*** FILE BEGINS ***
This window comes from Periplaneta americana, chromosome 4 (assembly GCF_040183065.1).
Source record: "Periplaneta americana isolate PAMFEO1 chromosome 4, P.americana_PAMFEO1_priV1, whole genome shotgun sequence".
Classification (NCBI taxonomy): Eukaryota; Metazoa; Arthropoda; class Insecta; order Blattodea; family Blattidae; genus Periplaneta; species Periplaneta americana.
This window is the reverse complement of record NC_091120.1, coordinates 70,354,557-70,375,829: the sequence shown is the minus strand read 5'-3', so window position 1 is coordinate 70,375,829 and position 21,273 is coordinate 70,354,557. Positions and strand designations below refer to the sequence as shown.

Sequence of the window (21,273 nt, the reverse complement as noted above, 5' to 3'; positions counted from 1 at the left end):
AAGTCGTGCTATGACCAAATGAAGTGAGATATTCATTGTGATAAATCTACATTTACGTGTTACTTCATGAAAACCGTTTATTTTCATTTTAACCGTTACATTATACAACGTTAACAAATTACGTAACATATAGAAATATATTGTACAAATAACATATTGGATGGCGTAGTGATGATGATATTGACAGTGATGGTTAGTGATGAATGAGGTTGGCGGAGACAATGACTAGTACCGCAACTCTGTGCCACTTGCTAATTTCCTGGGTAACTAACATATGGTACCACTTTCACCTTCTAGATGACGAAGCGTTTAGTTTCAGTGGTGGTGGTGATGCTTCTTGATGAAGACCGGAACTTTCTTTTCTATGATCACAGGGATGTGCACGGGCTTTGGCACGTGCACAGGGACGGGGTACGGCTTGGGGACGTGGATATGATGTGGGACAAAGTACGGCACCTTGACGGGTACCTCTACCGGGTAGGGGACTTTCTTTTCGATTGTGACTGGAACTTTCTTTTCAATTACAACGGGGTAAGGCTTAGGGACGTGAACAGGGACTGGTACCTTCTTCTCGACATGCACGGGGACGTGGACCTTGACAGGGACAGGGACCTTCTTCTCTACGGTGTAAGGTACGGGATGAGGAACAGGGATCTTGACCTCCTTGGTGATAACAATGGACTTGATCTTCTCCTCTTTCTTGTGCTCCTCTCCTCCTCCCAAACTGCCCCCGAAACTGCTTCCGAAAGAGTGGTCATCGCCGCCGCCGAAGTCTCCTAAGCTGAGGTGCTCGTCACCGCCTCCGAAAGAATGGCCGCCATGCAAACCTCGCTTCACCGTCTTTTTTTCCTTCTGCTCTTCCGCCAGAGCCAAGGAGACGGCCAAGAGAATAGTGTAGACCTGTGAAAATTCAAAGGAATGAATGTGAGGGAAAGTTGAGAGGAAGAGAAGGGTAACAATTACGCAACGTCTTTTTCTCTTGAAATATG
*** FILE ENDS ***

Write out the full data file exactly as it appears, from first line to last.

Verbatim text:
This window comes from Periplaneta americana, chromosome 4 (assembly GCF_040183065.1).
Source record: "Periplaneta americana isolate PAMFEO1 chromosome 4, P.americana_PAMFEO1_priV1, whole genome shotgun sequence".
Classification (NCBI taxonomy): Eukaryota; Metazoa; Arthropoda; class Insecta; order Blattodea; family Blattidae; genus Periplaneta; species Periplaneta americana.
This window is the reverse complement of record NC_091120.1, coordinates 70,354,557-70,375,829: the sequence shown is the minus strand read 5'-3', so window position 1 is coordinate 70,375,829 and position 21,273 is coordinate 70,354,557. Positions and strand designations below refer to the sequence as shown.

Sequence of the window (21,273 nt, the reverse complement as noted above, 5' to 3'; positions counted from 1 at the left end):
AAGTCGTGCTATGACCAAATGAAGTGAGATATTCATTGTGATAAATCTACATTTACGTGTTACTTCATGAAAACCGTTTATTTTCATTTTAACCGTTACATTATACAACGTTAACAAATTACGTAACATATAGAAATATATTGTACAAATAACATATTGGATGGCGTAGTGATGATGATATTGACAGTGATGGTTAGTGATGAATGAGGTTGGCGGAGACAATGACTAGTACCGCAACTCTGTGCCACTTGCTAATTTCCTGGGTAACTAACATATGGTACCACTTTCACCTTCTAGATGACGAAGCGTTTAGTTTCAGTGGTGGTGGTGATGCTTCTTGATGAAGACCGGAACTTTCTTTTCTATGATCACAGGGATGTGCACGGGCTTTGGCACGTGCACAGGGACGGGGTACGGCTTGGGGACGTGGATATGATGTGGGACAAAGTACGGCACCTTGACGGGTACCTCTACCGGGTAGGGGACTTTCTTTTCGATTGTGACTGGAACTTTCTTTTCAATTACAACGGGGTAAGGCTTAGGGACGTGAACAGGGACTGGTACCTTCTTCTCGACATGCACGGGGACGTGGACCTTGACAGGGACAGGGACCTTCTTCTCTACGGTGTAAGGTACGGGATGAGGAACAGGGATCTTGACCTCCTTGGTGATAACAATGGACTTGATCTTCTCCTCTTTCTTGTGCTCCTCTCCTCCTCCCAAACTGCCCCCGAAACTGCTTCCGAAAGAGTGGTCATCGCCGCCGCCGAAGTCTCCTAAGCTGAGGTGCTCGTCACCGCCTCCGAAAGAATGGCCGCCATGCAAACCTCGCTTCACCGTCTTTTTTTCCTTCTGCTCTTCCGCCAGAGCCAAGGAGACGGCCAAGAGAATAGTGTAGACCTGTGAAAATTCAAAGGAATGAATGTGAGGGAAAGTTGAGAGGAAGAGAAGGGTAACAATTACGCAACGTCTTTTTCTCTTGAAATATG